Douglas County Commission approves development of new rezoning standards to protect agricultural land

photo by: Richard Gwin

In this Journal-World file photo, Carl Flory, who lives on North 700 Road, takes to his field to cut his hard red wheat.

County leaders are moving forward with the creation of a new tool to evaluate rural rezoning requests and protect prime agricultural land.

At its meeting Wednesday, the Douglas County Commission voted unanimously to initiate the process to develop an amendment to the zoning and land use regulations for unincorporated or rural areas. The amendment, once developed and approved, will establish a new system and standards to evaluate requests to rezone agricultural land to another use.

The county has already been taking agricultural productivity into account when reviewing requests to rezone agricultural land under zoning regulations it adopted in February 2020. Planning staff has been doing manual reviews of properties to determine current or potential agricultural productivity, and Wednesday’s approval gives planning staff the green light to move forward with the development of standards for an automated review process called the Land Evaluation and Site Assessment (LESA) system.

Zoning Director Tonya Voigt told the commission that in the future the LESA system would use the standards developed as part of the zoning amendment to automatically score properties on their agricultural productivity and potentially have that information publicly available.

“We really would like this to be something that doesn’t take quite as much effort on our part to manually enter everything, as well as get that educational information out to the public easily without them having to wait for staff to run each one,” Voigt told the commission.

Since the adoption of the new zoning regulations, planning staff has been working with various groups, including the Natural Resources Conservation Service, to develop parameters for the LESA system. LESA would use various measurements to score properties based on their current or potential agricultural productivity. The LESA score would then correlate to a protection score, which would indicate how important it was for the agricultural use of the land to be protected. The protection score would be one of the review criteria for an agricultural rezoning request, which would be taken into account in the planning department’s rezoning recommendation and the ultimate decision by the County Commission.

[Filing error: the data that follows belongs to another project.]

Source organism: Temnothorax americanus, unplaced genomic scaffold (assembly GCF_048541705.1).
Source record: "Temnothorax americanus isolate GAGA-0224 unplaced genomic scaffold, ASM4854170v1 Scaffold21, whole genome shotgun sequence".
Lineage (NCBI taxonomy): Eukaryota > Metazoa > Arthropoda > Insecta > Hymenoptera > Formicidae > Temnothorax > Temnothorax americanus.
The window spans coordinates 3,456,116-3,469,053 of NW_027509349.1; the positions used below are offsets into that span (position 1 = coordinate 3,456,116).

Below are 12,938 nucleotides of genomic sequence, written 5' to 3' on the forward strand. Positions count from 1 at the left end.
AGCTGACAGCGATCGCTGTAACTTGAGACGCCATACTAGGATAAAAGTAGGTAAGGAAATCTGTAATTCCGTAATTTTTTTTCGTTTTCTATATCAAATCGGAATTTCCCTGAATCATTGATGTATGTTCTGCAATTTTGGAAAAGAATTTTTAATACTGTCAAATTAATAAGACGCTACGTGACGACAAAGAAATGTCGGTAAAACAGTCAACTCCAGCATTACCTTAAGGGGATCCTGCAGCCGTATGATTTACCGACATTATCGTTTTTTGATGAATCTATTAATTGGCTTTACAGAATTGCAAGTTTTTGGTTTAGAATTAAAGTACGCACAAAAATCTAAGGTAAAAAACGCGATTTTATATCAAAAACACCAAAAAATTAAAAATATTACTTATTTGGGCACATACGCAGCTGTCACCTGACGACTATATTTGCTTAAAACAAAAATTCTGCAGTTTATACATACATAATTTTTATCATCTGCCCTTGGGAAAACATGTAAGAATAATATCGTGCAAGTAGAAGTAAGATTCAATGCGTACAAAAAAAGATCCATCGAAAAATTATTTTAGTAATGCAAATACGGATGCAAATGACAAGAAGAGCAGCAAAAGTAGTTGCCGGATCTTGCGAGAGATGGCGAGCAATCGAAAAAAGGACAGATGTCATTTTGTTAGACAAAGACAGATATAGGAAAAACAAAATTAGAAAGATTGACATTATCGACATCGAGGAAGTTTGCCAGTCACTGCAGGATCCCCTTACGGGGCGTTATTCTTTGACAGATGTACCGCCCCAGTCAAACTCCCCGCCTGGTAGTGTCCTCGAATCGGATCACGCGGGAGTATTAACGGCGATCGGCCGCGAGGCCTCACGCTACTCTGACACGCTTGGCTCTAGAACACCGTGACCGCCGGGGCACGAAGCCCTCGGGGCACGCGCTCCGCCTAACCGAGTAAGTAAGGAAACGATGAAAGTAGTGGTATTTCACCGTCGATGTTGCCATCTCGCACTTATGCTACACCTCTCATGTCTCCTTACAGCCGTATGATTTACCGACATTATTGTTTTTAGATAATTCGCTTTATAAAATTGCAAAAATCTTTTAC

Going forward, Planner Becky Pepper said that planning staff would develop a draft of the LESA system and the standards that go into its scoring mechanism, and that the standards would be discussed publicly as part of the zoning amendment process. Pepper said the NRCS recommends that parameters for the scoring include the national commodity crop production index or the range productivity value; the nonirrigated soil capability class; and the farmland classification, such as prime farmland or farmland of statewide importance. However, the scoring standards would be unique to Douglas County, and Pepper said other parameters could include natural constraints to agriculture, the location of the property in relation to city limits, or the current land use.

Commissioner Patrick Kelly said that zoning amendments have a big impact, and he wanted to know how the planning office would make sure that public input was received about the scoring system and how it would function.

Voigt said that staff discussed the system with property owners as part of its outreach regarding the zoning regulation change last year, and that information about the upcoming process to develop the tool could be sent out by email and posted on the county and city websites. She said the criteria for the scoring process could change based on feedback.

“Because we’ve created criteria but that criteria can change if the public really feels like we need to put more weight on a certain factor and less weight on another,” Voigt said. “We’re really open to that conversation and would really like a lot of public input.”

Once a draft of the LESA tool is developed, it will go to the Planning Commission for a public hearing before coming back to the County Commission for consideration.


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